Wednesday, June 11, 2008

All The Good Things

I have had a number of people asking what became of my art proposal to Mercy Ships. Mercy Ships decided they were not interested in being involved. I suspect an artist may represent too risky of a marketing move for a company intent on branding themselves. I think I am better off in the long run as their policies on complete copyright and creative control would make any art maker nervous. We have different visions and that, I realize, is fine.

I did however feel strongly (and brilliantly) about the idea. I was momentarily left hanging and wondering what had gone wrong. Then I reassessed as I often do when things don’t seem clear. I think most artist fluctuate between thinking they are the most brilliant thing out there and feeling like losers who can't produce anything other than shite. It is essential to have times where you think you are brilliant as it motivates the production of all those brilliant epiphanies. It will keep you thinking people are quite possibly blind when they don't buy into it. Artists shouldn’t fight their tendency to be sensitive either. It is there where artists record so that others can participate in perspectives they could not imagine. 

So, back to feeling like doggy doo on this particular occasion, not so much about the rejection itself, but more about how it was rejected. I pulled out my list entitled “all the good things” which is where I record all the really positive things that keep me believing in both myself and my goals.

All the good things (Apr/May)
-16,000 hits on my for April
-receiving a random email from a man who inherited one of my paintings in a will
-selling 4 major and 2 minor works through Vancouver Art Gallery and an Alberta art auction
-selling $12,000 of work in two months through galleries while in Liberia

-discovering my work has been featured on

-a friend writing a really nice blog about me

-a designer writing really positive comments about my work

-small encouraging notes my family members gave me at Christmas, but I saved until the spring
-4+ exhibitions I have lined up for the fall (with more ideas in tow)
-a strong sense that the best I have to offer is actually art related, not minor jobs

-the original proposal being picked up internationally with development possibilities into a bigger project than initially projected.

I would encourage anyone to write down lists like this. When I am not feeling that good about my situation, I pull it out and am instantly transported back to my exciting world of possibilities.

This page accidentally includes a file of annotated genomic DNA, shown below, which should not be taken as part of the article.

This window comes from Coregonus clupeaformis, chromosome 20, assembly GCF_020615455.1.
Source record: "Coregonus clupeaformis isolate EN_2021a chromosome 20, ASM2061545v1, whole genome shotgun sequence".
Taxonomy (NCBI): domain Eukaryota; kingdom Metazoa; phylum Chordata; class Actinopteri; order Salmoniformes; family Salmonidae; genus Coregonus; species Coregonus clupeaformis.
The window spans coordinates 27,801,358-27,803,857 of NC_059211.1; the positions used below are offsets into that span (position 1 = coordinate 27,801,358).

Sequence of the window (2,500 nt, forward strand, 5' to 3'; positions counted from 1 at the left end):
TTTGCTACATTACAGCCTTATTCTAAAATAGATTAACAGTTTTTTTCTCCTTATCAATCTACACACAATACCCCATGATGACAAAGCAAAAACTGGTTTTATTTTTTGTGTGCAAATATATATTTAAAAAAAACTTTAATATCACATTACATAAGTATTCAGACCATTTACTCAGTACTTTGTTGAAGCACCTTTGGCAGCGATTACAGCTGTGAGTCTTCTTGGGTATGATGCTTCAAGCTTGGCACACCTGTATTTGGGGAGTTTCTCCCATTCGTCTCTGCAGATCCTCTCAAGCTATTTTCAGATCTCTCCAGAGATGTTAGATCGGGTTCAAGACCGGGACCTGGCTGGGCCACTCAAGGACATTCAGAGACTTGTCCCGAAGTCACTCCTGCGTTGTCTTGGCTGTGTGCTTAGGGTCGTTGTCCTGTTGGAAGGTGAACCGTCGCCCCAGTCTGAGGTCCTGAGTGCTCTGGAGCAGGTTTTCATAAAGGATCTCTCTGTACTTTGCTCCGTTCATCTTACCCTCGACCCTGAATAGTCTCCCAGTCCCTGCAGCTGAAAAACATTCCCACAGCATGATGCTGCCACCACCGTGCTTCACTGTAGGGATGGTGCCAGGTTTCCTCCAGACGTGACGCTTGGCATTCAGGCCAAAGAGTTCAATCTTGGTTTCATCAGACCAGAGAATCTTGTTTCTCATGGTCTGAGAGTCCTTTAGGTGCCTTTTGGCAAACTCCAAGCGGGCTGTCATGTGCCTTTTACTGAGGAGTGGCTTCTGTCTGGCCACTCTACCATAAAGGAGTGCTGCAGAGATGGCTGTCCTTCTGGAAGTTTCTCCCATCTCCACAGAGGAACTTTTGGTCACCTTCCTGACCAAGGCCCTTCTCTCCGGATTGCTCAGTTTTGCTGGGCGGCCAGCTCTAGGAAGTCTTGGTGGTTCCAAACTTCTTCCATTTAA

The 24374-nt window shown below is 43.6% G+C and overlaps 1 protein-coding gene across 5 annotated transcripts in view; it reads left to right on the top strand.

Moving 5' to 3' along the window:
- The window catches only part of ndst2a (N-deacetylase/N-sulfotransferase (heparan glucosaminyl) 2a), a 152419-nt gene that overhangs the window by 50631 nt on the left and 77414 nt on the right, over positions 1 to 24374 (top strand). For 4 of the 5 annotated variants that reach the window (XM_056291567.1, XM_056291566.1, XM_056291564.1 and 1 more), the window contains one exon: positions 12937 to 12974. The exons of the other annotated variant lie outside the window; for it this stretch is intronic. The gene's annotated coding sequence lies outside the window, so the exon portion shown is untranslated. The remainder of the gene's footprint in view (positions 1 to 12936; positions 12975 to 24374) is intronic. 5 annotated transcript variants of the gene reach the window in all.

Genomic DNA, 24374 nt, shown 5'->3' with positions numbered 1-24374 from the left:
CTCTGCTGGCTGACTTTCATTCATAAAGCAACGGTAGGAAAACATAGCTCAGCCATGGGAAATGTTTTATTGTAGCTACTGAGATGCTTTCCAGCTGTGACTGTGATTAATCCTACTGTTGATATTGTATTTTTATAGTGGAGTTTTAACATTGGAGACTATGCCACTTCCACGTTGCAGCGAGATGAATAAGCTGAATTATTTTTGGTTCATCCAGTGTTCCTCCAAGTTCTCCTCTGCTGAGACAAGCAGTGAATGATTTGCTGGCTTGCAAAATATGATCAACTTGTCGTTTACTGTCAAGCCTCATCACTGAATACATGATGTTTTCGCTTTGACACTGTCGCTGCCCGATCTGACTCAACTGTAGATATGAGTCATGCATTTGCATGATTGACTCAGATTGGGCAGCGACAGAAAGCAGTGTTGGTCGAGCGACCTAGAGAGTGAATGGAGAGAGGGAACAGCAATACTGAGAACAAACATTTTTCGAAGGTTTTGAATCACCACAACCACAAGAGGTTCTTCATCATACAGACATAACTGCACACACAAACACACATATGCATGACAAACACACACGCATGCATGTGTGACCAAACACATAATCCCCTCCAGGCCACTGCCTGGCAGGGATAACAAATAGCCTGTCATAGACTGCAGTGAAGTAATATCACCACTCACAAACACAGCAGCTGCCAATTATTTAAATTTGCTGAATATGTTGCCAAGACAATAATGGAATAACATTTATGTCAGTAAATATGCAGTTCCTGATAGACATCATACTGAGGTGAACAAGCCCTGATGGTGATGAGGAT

Friar Tuck said...

I need to start making those lists.

michal said...

Yes! Yes! Yes!

Anonymous said...

If you think you can do a thing, or you think you can't do a thing, you're probably right. That said, we have been given a wider margin of maneuverability, and that is not necessarily the case for those living in countries like Liberia. How lovely to pick up our lives and sing our songs, each according to our inherited gifts, for the benefit of others and our own enjoyment. That's the contribution you and Nigel bring to the table. Good on ya!

Anonymous said...

I'm getting all teary at work here reading your post and your list. You are really amazing Michal. I love you, sista!


Hannah Lee said...

I`m Hannah, working with Nigel in Mercyships. I really like reading your post and seeing your pictures. And Your paintings in remind me of paintings of Joseph M.William Turner, my favorite English painter,even though your style of painting is different form him. There`re some common things- dream-like landscape, heart-warming sense.
I`m not good at appreciation of art,but I like your paintings.
May God bless you in every work of your paintings~~~

michal said...

I heard James Ngenda, a Liberian, give a talk and say that westerners have the opportunity to do anything they want to in life. For instance, any westerner could get a doctorate degree if they wanted. Someone argued that not everyone could, that not everyone was capable. But James' point was that the opportunity was there for anyone who really set their mind to it. Liberians do not have this opportunity.

I do believe I can do anything I set my mind to. I also believe I am lucky to have been born into that privilege. But it leaves me wondering how to live life. Do I go after major opportunities...driving towards my goals, or do I sacrifice my life to help the poor?